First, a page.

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Tag Archive: humanoid robots


Robby the Robot.  He’s probably the only robot who has his own “Actor” page in the Internet Movie Database.  In the history of robots he is probably the most significant and the most game-changing robot of all time.  In the world of science fiction, few came before who achieved such fame, but many would follow.  Most who created the robots that came after–call them droids, androids and variants like fembots or even cyborgs, like the Terminator T-800, Cylons, and Cybermen, R2-D2 and C-3PO, and K-2So and BB-8–all can point back to Robby as inspiration and a critical step in the evolution of robots in cinema.  Robby would become a household name as a co-star and the focus of publicity for Forbidden Planet in 1956 (the classic sci-fi take on William Shakespeare’s The Tempest), and would go on to have guest appearances along with B-9 in Lost in Space, two episodes of The Twilight Zone, and all sorts of classic TV appearances (The Man from U.N.C.L.E., Hazel, Dobie Gillis, The Addams Family, Columbo, Wonder Woman, The Love Boat, Mork & Mindy), and later he can even be spotted in the movies Gremlins and Clueless. 

As pop culture is concerned, there is likely no single, intact, tangible piece of entertainment memorabilia in science fiction that compares to the robot prop itself, which doubled as a costume worn by Frankie Darrow and voiced by Marvin Miller.  The word “iconic” was created for the likes of Robby the Robot.  So no wonder our heads began to spin when it became public this month that the actual robot from the groundbreaking science fiction film Forbidden Planet was going to hit the auction block this year.  And unlike most auctions of original, screen-used, Hollywood memorabilia, Robby the Robot is being sold with a host of original materials used with the Robot throughout his incredible run, and from the auction photos it appears his light-up electronics are still functional.

Bonhams is the lucky auction house that will sell off Robby later this year, presented by Turner Classic Movies.  The auction house posted preview images from its catalog (expected to be available sometime in October) and it’s clear each accompanying production item in the photos could have been auctioned off separately in its own right.  All we know so far is the listing itself and photos, with no idea of the auction estimate or any other details that may be released, including its provenance:   “Robby the Robot from Forbidden Planet, together with Robby’s car, his alternative head, his control panel, and original MGM packing cases.  Also 2 rings for his head, 2 additional arms with pinschers, a stand, a harness, another part for the stand.”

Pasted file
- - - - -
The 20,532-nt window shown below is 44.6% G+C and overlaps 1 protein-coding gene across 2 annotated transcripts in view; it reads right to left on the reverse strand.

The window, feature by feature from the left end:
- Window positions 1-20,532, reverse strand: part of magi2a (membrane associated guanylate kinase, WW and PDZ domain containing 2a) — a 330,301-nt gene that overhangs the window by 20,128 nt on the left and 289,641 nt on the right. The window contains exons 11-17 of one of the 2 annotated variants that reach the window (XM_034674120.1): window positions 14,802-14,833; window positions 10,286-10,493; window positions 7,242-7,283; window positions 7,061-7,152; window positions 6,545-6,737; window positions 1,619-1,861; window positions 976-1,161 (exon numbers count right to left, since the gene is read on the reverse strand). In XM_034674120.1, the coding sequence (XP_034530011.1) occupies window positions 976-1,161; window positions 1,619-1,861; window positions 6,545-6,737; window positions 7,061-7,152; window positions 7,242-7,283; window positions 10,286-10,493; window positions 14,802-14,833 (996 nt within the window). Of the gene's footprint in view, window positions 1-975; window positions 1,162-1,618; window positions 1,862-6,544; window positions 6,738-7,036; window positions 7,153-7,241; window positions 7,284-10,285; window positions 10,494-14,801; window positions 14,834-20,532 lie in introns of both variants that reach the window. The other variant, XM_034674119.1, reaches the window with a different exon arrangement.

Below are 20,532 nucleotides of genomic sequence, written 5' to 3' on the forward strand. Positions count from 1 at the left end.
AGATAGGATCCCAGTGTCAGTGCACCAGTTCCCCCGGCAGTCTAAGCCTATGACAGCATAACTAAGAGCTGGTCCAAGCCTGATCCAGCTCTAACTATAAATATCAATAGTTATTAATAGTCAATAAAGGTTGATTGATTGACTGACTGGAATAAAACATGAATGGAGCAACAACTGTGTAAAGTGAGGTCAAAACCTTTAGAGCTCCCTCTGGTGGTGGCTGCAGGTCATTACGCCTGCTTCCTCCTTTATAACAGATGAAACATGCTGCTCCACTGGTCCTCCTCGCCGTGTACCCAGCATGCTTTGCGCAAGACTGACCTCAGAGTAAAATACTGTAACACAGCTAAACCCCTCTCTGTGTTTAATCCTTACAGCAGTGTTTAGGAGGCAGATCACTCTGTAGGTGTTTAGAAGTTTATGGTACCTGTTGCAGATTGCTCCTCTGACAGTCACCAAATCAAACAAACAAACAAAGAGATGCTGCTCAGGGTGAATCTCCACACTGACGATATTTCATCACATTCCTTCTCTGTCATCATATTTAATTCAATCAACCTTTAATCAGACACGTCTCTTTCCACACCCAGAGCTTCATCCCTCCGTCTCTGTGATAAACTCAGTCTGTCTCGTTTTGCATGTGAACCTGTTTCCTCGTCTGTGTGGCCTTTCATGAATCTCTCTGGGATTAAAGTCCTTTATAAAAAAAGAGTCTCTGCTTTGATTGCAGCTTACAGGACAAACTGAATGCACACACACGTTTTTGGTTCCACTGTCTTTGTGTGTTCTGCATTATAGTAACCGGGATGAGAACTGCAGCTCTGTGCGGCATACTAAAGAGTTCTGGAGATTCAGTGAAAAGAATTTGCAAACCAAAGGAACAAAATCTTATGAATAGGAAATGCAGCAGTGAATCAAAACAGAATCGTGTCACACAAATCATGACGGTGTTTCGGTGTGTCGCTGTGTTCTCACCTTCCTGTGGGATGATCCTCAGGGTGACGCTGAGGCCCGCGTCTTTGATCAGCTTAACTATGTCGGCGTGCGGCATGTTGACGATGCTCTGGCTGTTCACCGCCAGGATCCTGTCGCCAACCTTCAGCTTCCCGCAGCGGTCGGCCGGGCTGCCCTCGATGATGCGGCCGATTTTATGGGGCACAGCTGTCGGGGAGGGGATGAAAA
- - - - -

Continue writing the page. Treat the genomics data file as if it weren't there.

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Ex Machina trailer

Jurassic Park was not only Michael Crichton’s most popular novel, it finally allowed him to synthesize all the elements he had worked out over the course of his career into a perfect story.  Crichton could easily have been the writer behind the examination of man vs. machine that is this year’s big screen release Ex Machina, now in Digital HD and Blu-ray.  Writer-director Alex Garland (28 Days Later) could have taken us on another bland adventure about man’s fascination with technology and mortality, but instead he creates a morality play that is eerily simple yet surprisingly profound.  Behind Ex Machina is a modern Victor Frankenstein complete with a reclusive laboratory and spectacular creations.  Oscar Isaac (Sucker Punch, Star Wars: The Force Awakens) is Nathan, the uber-wealthy CEO inventor atop a Google-inspired enterprise, who secretly is using his company’s collective search data to create artificial intelligence–and more.  Is he the classic mad scientist?

In the spirit of Willy Wonka’s golden ticket, Nathan launches a contest for employees with the prize being a weeklong visit to his own Skywalker Ranch.  The winner is the smart and amiable Caleb, played by Domnhall Gleeson (Harry Potter and the Deathly Hallows, Star Wars: The Force Awakens).  All is not what it seems.  Someone here is being played and it’s for the audience to figure it all out.  Nathan has really brought Caleb to his lair to test out his new humanoid robot, Ava, played by Alicia Vikander (The Man from U.N.C.L.E., Seventh Son), and give her a battery of ad hoc tests to see if she passes the Turing test–to confirm whether Nathan has really created the ultimate intelligent machine.  Loosely inspired by more than one classic fairy tale, the seemingly simple story and strange circumstances quickly grow dark.  Who is manipulating who?

Isaac and Gleeson

Garland doesn’t need to rely on his fascinating, humanoid, robotic creations–arguably cybernetic or borg, and eminently believable–to carry the picture.  Its backbone is a well-paced story with a satisfying payoff.  Fans of Neill Blomkamp will love Garland’s study of class and society in the post-modern future: relations between employee and boss, scientist and subject, and master and servant.  In a world of secrets and locked doors, who can you trust?

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